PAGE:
7 things you need to be looking at inside Google Analytics

Hands up if you have Google Analytics hooked up to your website? I hope to see a sea of hands up out there in internet land.


Now if I asked how many of you review these statistics each week, how many hands would go up?

What about if I said, put you hand up if you understand what you should be looking at weekly and that you understand what it is telling you.

Don't worry lots of business owners I chat to don't really know what they need to be looking at.

So rather than stay in the dark, have a read of the top 7 things I recommend that you look at and pay attention to each week. ( Not sure you have Google Analytics hooked up correctly? Go here to read how to embed it into just about ANY content marketing system!)

1. Turn on Demographics and Advertising tracking. 

If you don't turn this on you will be missing out on understand all the details Google can serve up to your about your website visitors. So make sure you pop into your GA account and check that this is turned on NOW!

Browse over to the PROPERTY column and then click on Property Settings

Scroll down to the Enable Demographics and Interest Reports area

Make sure that this is ON


“Save” the Property Settings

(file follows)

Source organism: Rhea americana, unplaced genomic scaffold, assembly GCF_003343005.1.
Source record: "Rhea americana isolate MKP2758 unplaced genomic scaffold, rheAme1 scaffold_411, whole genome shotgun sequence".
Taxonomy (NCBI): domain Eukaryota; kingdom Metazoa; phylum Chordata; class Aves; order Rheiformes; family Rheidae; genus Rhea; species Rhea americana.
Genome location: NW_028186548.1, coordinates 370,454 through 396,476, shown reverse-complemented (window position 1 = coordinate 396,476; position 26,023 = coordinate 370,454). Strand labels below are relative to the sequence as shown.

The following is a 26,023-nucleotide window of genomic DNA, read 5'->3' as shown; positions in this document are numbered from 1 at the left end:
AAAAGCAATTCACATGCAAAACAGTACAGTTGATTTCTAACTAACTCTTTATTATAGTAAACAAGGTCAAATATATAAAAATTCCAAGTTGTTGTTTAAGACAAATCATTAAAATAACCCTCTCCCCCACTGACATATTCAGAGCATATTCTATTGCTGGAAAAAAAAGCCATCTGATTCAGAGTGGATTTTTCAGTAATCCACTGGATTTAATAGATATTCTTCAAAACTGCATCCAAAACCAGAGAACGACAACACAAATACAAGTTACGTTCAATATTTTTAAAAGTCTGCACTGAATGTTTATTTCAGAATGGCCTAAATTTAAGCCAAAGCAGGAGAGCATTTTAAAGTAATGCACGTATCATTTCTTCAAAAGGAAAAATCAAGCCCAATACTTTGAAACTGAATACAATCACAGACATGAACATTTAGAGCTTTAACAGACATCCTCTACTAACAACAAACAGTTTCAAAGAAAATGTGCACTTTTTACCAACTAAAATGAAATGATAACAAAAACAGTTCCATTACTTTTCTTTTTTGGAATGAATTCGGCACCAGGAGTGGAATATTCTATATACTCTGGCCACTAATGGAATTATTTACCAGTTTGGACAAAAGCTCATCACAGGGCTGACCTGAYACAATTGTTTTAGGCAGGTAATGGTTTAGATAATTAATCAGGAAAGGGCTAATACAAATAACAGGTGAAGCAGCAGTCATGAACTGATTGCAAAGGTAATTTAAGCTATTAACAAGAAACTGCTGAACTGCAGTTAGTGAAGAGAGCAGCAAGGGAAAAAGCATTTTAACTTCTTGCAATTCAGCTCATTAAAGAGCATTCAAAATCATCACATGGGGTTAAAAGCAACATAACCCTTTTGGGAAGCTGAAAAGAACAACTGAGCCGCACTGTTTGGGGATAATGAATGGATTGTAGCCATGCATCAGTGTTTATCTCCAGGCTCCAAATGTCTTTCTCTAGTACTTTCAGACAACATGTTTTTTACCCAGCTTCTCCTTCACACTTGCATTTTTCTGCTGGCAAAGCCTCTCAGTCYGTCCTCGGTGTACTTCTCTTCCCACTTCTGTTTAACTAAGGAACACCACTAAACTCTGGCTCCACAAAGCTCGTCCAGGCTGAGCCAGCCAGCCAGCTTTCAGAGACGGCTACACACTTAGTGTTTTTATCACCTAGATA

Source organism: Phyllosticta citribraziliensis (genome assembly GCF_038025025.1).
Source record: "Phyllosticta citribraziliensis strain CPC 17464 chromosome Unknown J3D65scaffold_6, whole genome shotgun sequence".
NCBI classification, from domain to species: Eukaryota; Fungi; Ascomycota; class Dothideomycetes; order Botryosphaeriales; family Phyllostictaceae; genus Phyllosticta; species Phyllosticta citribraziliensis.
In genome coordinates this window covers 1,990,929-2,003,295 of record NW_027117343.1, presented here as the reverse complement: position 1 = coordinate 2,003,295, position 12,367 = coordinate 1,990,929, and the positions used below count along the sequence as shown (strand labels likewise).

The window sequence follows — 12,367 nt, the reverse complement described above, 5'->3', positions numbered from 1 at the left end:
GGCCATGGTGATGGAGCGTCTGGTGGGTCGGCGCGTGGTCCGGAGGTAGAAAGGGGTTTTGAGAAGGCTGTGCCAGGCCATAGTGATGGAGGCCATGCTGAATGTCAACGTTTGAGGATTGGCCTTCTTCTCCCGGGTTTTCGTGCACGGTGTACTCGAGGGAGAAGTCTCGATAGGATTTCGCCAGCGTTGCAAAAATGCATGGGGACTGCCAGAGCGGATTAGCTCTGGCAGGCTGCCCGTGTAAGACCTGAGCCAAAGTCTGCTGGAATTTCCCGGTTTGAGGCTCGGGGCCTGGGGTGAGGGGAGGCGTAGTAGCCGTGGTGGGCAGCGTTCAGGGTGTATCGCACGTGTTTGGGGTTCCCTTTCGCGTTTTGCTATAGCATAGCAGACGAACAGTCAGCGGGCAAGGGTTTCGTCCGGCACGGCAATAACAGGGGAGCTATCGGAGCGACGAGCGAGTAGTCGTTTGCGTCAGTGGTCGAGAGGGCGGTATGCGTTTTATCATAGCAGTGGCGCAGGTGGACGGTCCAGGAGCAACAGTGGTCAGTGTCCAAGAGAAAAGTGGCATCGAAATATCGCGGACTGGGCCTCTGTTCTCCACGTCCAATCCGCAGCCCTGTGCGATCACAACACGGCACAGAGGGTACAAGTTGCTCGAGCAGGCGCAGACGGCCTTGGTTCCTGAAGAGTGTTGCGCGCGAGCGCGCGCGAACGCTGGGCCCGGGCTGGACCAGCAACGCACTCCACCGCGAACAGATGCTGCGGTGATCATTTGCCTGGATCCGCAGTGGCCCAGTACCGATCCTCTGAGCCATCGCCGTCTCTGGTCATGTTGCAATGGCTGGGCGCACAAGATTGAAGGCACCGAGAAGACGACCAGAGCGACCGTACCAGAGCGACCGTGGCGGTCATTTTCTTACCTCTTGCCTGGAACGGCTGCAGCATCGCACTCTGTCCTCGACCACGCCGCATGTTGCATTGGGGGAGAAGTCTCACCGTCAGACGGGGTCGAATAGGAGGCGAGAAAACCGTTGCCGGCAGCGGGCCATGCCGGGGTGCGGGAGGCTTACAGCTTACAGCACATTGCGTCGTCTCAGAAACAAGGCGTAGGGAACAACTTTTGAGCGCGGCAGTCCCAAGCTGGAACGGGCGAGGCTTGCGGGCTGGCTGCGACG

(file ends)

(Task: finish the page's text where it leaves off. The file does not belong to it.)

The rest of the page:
Now select Tracking Info in the PROPERTY column and click “Data Collection”.

Make sure you enable Advertising Reporting Features

“Save” the settings and you’re good to go!

So you have had Google Analytics hooked up to your website since the beginning and maybe you pop in their each month and write down your visits

2. Make sure that you are monitoring where your visitors are coming from and when

So you might already be tracking and reviewing where people are coming from, but did you know that you can drill down further than this and also find out when they are visiting - i.e. the time and day of the week?

All you need to do is GRAB this free custom report and click on IMPORT to embed it into your GA account  - literally just click the link, click IMPORT and viola, you will have it.

Knowing when our viewers are visiting our site provides valuable insight that can help us understand when we might want to update new content, turn on our desktop customer service help popups or follow through the success or otherwise of our marketing campaigns. 

3. Turn on your SPAM filtering.

Google has introduced some very helpful little tools to block them from your data.

Let’s make sure your account is taking advantage of them.

Go back into that top ADMIN area, look in the far right VIEW column and choose View Settings.

Browse down to Bot Filtering and check “Exclude all hits from known bots and spiders”. We will show you how to further filter some of this data in the coming days.

4. Who is your audience?

If you have turned on the demographics and advertising details in point 1 - then this is where Google starts to get interesting as now you can see how old your visitors are, their gender and what they are interested in.

Does this match your ideal client?

How can you know if you can't measure who is visiting. This is a really great insight that you need to be keeping tabs on. It is no point just monitoring traffic if it is not the right kind of traffic. No point celebrating your traffic to your hip online skate shop has increased 200% if your audience is showing up inside Google as mainly 65 year old women (there just isn't enough grandmother's to be sustainable!)

5. Understand what referrals, a referring site. source & medium really mean